On Chlorine Free Diapers
Reconciling the Great Diaper Dilemma, it seems that you’re damned if you do, and you’re damned if you don’t. You want to find and use chlorine free diapers, and the two most common diaper choices make it almost impossible.
Regular disposable diapers achieve their brilliant, glow-in-the-dark whiteness from heavy-duty, industrial strength bleaching. The manufacturers bleach both the paper and the plastic to make them whiter than a bridal gown. Traditional cloth diapers require bleaching to remove stubborn stains and especially to disinfect and deodorize them. Yes, you are the first generation of parents genuinely to show some concern for an issue your own parents failed even to detect, but in your baby’s best interest, and especially in the best interest of your baby’s babies, you must make an informed choice about chlorine-free diapers.
You do not need an advanced degree in biochemistry to understand how the difficulty develops. Using disposable diapers, you do not expose your baby and her delicate skin to any substantial risk. In fact, babies have their ways of letting us know disposable diapers feel pretty comfortable: They usually fit better and feel softer than cloth diapers, so babies can move freely and suffer no chafing or rash.
The bleach problems develop before and after disposable diapers go on your baby. In the manufacturing process, disposable diaper makers produce millions of gallons of bleach-contaminated waste water. Although they have made giant strides toward recovering and reusing most of this water, some of it still escapes into the public water system, where standard treatment plants cannot remove bleach and other toxic chemicals before they release the water back into the ecosystem. The chemicals seep into the groundwater, and they pollute rivers and lakes from which we draw our drinking water.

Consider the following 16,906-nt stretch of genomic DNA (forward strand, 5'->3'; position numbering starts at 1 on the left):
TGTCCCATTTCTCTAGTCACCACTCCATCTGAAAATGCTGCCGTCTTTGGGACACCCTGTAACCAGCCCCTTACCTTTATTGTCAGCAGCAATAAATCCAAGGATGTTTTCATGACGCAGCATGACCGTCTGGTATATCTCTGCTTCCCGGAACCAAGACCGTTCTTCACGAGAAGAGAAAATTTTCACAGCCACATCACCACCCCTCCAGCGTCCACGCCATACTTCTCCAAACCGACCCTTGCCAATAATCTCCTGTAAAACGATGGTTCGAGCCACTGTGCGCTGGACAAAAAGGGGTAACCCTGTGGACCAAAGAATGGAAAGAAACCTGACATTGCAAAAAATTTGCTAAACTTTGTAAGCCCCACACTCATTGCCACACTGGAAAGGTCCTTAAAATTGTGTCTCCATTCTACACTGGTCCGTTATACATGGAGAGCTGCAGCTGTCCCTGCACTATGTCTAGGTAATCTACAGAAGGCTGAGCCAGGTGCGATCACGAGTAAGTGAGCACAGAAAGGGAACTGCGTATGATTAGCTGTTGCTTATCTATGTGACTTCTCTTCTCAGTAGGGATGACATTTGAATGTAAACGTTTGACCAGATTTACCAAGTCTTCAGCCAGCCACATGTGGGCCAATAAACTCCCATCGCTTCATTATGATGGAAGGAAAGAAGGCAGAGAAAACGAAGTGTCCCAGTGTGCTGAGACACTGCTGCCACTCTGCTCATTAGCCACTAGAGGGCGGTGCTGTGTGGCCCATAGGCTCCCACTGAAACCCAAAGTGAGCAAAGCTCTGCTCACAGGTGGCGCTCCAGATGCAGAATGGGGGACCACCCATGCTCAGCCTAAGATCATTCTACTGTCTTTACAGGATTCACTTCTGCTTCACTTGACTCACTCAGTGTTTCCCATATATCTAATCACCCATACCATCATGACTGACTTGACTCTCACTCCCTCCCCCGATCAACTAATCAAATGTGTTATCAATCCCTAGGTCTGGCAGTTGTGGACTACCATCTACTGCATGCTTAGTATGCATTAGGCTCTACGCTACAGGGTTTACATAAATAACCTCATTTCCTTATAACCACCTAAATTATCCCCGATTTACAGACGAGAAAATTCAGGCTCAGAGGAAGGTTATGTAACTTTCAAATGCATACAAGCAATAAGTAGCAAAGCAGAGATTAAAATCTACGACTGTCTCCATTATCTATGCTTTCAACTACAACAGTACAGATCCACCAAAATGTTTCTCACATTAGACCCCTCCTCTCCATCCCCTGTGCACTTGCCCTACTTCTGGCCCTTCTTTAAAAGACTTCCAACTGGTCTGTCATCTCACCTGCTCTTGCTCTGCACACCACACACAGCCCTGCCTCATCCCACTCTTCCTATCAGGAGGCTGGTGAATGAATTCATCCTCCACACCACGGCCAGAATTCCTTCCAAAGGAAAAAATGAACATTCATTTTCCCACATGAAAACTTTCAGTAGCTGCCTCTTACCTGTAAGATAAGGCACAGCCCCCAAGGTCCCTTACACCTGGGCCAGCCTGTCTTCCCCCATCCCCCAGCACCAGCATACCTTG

If you use cloth diapers and honor your principles about chlorine free baby-nappies, you invest a great deal of time and money in laundry. What once was a weekly ritual now becomes a once-or even twice-daily routine, consuming a great deal of your valuable time and between fifty and sixty gallons of our precious water. Although you may choose chlorine-free bleach alternatives, you still send potentially dangerous effluents back into the ecosystem. You also will discover, for every surfactant and chlorine derivative you remove from your detergent, you take away a significant portion of its cleaning power. Seriously soiled diapers may not get perfectly clean with just one wash.
Ashley J Michaels is a parenting enthusiast. For more great tips on Chlorine Free Diapers please visit http://chlorinefreediapers.us/